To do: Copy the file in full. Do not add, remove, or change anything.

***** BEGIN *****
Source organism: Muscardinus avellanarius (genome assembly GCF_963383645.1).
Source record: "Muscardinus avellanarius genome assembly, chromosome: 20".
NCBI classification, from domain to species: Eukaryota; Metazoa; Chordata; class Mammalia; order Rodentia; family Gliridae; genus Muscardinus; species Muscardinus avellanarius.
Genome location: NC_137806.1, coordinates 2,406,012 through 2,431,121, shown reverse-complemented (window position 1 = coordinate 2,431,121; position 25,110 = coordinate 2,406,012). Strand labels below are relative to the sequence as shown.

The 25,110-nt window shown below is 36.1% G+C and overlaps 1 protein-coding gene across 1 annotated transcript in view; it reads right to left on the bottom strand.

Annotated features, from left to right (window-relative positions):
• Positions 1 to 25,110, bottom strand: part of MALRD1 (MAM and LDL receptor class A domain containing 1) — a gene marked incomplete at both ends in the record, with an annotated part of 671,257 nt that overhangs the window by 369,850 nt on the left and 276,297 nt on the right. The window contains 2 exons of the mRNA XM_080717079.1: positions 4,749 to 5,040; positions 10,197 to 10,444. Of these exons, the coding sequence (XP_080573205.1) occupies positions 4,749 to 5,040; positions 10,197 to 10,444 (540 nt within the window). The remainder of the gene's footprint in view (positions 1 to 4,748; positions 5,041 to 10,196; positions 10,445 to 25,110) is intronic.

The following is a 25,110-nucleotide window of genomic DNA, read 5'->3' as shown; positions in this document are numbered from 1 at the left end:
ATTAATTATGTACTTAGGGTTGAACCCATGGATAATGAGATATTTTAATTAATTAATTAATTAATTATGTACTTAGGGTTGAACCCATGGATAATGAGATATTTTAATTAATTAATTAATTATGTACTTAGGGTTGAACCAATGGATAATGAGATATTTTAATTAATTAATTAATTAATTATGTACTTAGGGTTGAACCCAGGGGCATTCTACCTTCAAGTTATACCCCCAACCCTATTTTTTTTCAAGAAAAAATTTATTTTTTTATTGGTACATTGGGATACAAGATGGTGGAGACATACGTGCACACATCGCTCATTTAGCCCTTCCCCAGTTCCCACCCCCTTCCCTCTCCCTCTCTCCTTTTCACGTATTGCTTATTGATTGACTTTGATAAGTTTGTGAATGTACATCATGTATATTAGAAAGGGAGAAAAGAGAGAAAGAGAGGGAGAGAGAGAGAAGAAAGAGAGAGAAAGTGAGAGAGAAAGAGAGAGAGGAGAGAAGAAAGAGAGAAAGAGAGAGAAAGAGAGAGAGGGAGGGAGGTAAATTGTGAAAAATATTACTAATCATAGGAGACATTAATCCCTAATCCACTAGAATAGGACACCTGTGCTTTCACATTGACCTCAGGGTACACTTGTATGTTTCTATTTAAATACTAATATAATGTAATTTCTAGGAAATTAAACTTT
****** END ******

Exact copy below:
Source organism: Muscardinus avellanarius (genome assembly GCF_963383645.1).
Source record: "Muscardinus avellanarius genome assembly, chromosome: 20".
NCBI classification, from domain to species: Eukaryota; Metazoa; Chordata; class Mammalia; order Rodentia; family Gliridae; genus Muscardinus; species Muscardinus avellanarius.
Genome location: NC_137806.1, coordinates 2,406,012 through 2,431,121, shown reverse-complemented (window position 1 = coordinate 2,431,121; position 25,110 = coordinate 2,406,012). Strand labels below are relative to the sequence as shown.

The 25,110-nt window shown below is 36.1% G+C and overlaps 1 protein-coding gene across 1 annotated transcript in view; it reads right to left on the bottom strand.

Annotated features, from left to right (window-relative positions):
• Positions 1 to 25,110, bottom strand: part of MALRD1 (MAM and LDL receptor class A domain containing 1) — a gene marked incomplete at both ends in the record, with an annotated part of 671,257 nt that overhangs the window by 369,850 nt on the left and 276,297 nt on the right. The window contains 2 exons of the mRNA XM_080717079.1: positions 4,749 to 5,040; positions 10,197 to 10,444. Of these exons, the coding sequence (XP_080573205.1) occupies positions 4,749 to 5,040; positions 10,197 to 10,444 (540 nt within the window). The remainder of the gene's footprint in view (positions 1 to 4,748; positions 5,041 to 10,196; positions 10,445 to 25,110) is intronic.

The following is a 25,110-nucleotide window of genomic DNA, read 5'->3' as shown; positions in this document are numbered from 1 at the left end:
ATTAATTATGTACTTAGGGTTGAACCCATGGATAATGAGATATTTTAATTAATTAATTAATTAATTATGTACTTAGGGTTGAACCCATGGATAATGAGATATTTTAATTAATTAATTAATTATGTACTTAGGGTTGAACCAATGGATAATGAGATATTTTAATTAATTAATTAATTAATTATGTACTTAGGGTTGAACCCAGGGGCATTCTACCTTCAAGTTATACCCCCAACCCTATTTTTTTTCAAGAAAAAATTTATTTTTTTATTGGTACATTGGGATACAAGATGGTGGAGACATACGTGCACACATCGCTCATTTAGCCCTTCCCCAGTTCCCACCCCCTTCCCTCTCCCTCTCTCCTTTTCACGTATTGCTTATTGATTGACTTTGATAAGTTTGTGAATGTACATCATGTATATTAGAAAGGGAGAAAAGAGAGAAAGAGAGGGAGAGAGAGAGAAGAAAGAGAGAGAAAGTGAGAGAGAAAGAGAGAGAGGAGAGAAGAAAGAGAGAAAGAGAGAGAAAGAGAGAGAGGGAGGGAGGTAAATTGTGAAAAATATTACTAATCATAGGAGACATTAATCCCTAATCCACTAGAATAGGACACCTGTGCTTTCACATTGACCTCAGGGTACACTTGTATGTTTCTATTTAAATACTAATATAATGTAATTTCTAGGAAATTAAACTTT